The Solicitors Regulation Authority is investigating 12 law firms it suspects of having “potentially improper links” with claims management firms in connection with holiday sickness claims.

The legal firms are also being investigated over allegations of payments made for referrals of holiday sickness claims from claims companies.

The SRA says it is also seeing evidence of firms pursuing claims without the proper instructions of claimants, failures to ensure that all documentary evidence is collated and “highly improper advice” issued to clients.

Information about 31 law firms that had “potentially improper referral arrangements with claims management companies” has been passed to the SRA by the Claims Management Regulator.

Thomas Cook and Tui have both recently won cases that were brought against them in court.

A statement released by the SRA on Wednesday said: “Genuine claims for holiday sickness can of course be pursued, but we are concerned that claims are being submitted without proper analysis of the evidence or understanding of the legal position.”

The investigations will come as a stark reminder from the regulator, which said there were allegations of organised criminals in the holiday sickness claims business, to legal firms warning them to operate with integrity.

Abta says there has been a 500% rise in holidays sickness claims over the last two years and Tui, the UK’s biggest travel company, told Travel Weekly it saw claims rise by a staggering 1,400%.

The sharp rises have raised serious suspicion of a spike in false and exaggerated claims, prompting Travel Weekly’s Fight Fake Claims and Abta’s Stop Sickness Scams campaigns.

The SRA’s statement continued: “Holiday claims provide an example of our concern that some law firms fail to engage properly, or sometimes at all, with the merits of their clients’ cases. This is of particular concern where there is evidence to suggest that the claim is false or dubious in some way. We are clear in our view that lawyers should not bring cases, or continue with them, where there is a serious concern about the honesty or reliability of the evidence.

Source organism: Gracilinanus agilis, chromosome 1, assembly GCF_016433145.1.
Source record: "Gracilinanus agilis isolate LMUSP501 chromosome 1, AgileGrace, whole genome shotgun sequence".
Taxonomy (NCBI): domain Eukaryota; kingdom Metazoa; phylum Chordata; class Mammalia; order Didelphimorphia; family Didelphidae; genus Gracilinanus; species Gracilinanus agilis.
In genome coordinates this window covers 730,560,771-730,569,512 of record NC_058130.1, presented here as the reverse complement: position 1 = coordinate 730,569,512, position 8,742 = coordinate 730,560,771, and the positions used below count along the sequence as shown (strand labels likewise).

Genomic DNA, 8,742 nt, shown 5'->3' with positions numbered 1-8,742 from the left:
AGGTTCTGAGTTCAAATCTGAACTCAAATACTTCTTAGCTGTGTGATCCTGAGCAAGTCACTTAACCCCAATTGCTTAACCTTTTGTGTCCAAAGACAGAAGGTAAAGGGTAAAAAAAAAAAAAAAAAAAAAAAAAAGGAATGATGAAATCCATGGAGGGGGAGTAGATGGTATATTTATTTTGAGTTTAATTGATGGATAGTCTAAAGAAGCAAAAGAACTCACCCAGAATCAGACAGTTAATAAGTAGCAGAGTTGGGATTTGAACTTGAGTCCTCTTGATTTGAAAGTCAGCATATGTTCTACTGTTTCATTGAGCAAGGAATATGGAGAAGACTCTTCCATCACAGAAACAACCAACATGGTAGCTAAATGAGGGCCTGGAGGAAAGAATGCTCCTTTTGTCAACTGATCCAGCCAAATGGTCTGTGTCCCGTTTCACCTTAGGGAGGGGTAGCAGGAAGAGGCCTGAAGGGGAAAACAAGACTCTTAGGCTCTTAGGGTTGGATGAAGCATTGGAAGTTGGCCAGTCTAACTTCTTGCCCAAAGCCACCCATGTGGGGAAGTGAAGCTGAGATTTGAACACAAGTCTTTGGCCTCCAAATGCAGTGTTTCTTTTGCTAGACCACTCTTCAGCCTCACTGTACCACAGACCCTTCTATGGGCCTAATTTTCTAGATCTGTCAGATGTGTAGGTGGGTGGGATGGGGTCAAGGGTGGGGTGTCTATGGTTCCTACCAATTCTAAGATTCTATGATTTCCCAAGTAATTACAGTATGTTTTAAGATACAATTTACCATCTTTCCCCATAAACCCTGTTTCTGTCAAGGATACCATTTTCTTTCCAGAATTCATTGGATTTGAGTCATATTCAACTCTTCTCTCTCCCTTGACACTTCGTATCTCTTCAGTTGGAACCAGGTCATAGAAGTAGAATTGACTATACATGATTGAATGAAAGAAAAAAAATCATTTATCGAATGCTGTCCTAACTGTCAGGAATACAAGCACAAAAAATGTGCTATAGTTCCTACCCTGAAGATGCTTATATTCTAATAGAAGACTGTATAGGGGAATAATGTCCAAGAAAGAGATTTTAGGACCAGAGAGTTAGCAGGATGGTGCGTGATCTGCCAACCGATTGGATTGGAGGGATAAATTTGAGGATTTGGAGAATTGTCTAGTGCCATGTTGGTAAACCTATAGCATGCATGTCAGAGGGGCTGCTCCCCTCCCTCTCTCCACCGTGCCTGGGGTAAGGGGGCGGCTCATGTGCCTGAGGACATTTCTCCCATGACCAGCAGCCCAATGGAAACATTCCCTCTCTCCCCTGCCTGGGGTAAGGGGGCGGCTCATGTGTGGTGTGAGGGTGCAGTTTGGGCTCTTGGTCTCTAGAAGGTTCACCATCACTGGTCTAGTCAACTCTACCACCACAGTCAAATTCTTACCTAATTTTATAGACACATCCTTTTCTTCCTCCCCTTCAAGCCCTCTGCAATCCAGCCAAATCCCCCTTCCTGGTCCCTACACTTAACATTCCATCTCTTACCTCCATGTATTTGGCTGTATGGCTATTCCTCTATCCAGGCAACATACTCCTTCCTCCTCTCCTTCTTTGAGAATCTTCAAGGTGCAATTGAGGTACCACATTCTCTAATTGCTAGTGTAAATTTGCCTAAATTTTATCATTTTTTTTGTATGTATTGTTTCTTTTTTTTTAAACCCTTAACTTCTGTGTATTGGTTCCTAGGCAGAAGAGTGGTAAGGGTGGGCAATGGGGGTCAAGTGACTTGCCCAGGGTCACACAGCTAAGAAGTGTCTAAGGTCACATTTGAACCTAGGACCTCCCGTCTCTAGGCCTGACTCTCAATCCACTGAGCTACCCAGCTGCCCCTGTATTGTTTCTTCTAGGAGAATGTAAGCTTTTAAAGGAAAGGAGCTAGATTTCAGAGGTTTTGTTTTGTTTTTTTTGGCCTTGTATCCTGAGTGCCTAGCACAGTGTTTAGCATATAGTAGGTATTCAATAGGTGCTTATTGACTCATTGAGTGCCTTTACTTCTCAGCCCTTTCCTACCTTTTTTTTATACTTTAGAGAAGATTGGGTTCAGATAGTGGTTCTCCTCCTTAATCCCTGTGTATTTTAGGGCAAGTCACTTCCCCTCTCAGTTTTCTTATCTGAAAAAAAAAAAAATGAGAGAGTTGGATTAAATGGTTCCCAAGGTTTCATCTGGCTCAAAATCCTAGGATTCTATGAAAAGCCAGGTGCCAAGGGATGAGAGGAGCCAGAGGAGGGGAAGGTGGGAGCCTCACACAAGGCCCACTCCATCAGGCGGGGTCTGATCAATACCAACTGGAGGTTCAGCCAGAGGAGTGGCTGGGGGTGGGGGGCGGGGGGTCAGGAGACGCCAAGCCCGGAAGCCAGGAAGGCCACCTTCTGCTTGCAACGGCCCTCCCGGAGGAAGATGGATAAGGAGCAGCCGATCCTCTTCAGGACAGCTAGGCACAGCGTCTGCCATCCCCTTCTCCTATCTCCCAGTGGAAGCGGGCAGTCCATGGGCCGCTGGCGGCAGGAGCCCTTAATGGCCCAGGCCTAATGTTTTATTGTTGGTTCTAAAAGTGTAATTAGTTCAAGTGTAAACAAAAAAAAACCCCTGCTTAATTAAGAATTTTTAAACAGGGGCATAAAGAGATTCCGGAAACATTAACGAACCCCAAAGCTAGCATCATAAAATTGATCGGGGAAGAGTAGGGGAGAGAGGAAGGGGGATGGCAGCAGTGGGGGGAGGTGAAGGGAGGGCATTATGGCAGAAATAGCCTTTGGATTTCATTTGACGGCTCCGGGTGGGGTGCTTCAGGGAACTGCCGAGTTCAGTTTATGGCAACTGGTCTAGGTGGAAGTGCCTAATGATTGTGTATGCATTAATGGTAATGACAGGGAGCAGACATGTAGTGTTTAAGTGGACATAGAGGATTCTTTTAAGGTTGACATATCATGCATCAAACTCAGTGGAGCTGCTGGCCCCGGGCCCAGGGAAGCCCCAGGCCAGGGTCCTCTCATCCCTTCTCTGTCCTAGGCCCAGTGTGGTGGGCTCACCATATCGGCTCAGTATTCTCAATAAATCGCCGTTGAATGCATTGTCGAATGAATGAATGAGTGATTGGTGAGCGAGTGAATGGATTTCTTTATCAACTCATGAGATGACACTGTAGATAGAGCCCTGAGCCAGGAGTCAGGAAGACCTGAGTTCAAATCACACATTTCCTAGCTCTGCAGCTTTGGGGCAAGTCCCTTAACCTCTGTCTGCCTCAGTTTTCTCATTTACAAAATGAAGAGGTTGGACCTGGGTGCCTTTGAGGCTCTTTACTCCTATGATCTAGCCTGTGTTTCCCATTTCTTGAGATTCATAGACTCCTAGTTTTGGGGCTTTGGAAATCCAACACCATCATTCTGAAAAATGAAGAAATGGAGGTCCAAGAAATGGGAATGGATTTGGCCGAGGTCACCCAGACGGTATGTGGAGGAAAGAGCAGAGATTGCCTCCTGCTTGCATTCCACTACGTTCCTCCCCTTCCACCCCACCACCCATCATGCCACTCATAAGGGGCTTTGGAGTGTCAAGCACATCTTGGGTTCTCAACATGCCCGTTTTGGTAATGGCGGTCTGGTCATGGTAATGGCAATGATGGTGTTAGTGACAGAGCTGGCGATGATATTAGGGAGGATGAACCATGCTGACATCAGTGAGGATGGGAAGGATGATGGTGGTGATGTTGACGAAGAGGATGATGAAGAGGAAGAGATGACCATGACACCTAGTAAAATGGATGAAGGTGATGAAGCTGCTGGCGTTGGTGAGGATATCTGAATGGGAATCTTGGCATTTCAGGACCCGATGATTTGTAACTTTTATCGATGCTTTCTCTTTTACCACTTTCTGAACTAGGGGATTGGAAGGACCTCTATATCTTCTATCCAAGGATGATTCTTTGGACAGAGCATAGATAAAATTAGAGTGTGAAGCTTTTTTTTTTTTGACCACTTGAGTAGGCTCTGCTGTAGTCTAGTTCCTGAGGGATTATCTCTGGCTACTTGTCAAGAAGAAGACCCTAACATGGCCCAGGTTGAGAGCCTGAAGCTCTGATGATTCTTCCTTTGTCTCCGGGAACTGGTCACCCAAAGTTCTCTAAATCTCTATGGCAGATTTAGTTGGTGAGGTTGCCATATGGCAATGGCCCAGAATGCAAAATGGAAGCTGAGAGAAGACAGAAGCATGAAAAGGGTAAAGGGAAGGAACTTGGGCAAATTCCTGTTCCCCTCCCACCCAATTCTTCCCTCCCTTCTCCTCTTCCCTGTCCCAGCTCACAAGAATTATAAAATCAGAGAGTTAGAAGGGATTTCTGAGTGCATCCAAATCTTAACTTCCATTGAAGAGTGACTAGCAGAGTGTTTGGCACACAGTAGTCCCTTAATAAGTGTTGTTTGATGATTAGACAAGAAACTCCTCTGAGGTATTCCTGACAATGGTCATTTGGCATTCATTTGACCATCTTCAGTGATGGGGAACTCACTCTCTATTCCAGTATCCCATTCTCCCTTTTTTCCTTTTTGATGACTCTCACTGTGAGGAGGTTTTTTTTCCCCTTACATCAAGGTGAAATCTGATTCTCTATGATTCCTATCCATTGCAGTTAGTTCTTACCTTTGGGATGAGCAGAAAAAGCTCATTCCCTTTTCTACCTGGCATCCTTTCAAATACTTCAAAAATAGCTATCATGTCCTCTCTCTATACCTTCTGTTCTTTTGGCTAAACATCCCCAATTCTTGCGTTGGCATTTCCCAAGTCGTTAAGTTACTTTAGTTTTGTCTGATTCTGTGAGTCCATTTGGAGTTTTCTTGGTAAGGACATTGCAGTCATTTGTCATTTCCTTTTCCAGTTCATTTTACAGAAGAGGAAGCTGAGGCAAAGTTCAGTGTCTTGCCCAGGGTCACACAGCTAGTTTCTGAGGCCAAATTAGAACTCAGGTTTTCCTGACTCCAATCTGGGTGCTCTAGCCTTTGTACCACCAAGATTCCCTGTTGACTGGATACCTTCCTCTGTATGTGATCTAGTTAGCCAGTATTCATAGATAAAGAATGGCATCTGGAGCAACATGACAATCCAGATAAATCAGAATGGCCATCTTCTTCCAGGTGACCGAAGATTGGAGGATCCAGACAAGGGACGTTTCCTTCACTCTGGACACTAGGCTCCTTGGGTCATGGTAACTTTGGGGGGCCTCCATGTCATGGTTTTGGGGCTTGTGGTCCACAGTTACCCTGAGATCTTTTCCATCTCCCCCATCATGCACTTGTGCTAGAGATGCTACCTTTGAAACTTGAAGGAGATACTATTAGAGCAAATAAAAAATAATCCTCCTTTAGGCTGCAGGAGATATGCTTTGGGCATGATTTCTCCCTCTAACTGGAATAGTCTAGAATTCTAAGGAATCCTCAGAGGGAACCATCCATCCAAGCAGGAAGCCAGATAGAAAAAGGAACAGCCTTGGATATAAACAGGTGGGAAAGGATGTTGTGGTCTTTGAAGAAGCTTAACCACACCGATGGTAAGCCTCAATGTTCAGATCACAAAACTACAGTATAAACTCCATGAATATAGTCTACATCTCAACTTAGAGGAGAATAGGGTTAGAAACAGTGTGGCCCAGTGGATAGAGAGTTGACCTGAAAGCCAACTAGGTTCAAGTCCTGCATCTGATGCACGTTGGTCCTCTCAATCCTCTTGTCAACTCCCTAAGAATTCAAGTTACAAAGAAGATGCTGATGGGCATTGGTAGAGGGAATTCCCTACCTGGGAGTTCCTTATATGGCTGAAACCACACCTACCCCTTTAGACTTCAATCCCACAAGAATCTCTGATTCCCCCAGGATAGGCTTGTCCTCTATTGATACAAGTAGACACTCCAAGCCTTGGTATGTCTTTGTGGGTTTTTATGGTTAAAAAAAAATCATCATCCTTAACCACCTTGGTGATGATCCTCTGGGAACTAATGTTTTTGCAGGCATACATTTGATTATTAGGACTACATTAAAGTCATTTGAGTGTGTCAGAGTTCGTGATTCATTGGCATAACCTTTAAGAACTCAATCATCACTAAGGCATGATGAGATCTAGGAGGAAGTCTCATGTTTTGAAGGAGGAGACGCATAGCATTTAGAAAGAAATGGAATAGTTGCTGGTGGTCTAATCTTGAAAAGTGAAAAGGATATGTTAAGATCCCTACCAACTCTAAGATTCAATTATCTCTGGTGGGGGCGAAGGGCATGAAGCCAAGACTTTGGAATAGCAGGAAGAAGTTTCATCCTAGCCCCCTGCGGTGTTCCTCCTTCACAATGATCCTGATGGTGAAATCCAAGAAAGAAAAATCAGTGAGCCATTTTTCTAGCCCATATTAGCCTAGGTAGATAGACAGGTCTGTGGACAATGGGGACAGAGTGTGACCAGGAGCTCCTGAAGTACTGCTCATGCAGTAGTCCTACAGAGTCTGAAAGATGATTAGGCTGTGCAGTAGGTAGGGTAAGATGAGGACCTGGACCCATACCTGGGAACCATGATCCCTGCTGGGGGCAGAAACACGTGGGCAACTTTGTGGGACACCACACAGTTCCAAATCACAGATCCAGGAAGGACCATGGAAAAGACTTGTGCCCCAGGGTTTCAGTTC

“The extent to which law firms should verify their clients’ cases is risk-specific. For example, there seems to be a serious risk that many holiday sickness claims are not genuine.”

The SRA said examples of risk factors in holiday sickness claims would include:

• The claim is made some time after the alleged incident
• There was no report of the claim to the hotel
• There was no extensive sickness amongst others in the same accommodation
• The claim comes from or involves people generating claims in the resort
• The client’s contemporaneous report of the holiday was positive
• The client drank or ate excessively

Its statement added: “If there are allegations or concerns about a case, law firms must not turn a blind eye, but instead must engage with them and objectively assess whether the case can properly be pursued.

“An example of this might be allegations that claims are being generated or co-ordinated by organised criminals, as we have seen in ‘cash for crash’ cases. Law firms cannot simply ignore such allegations and nor can they simply assert that they consider them unproved or unfounded. They must engage properly with them and bear in mind their duty to the administration of justice.”


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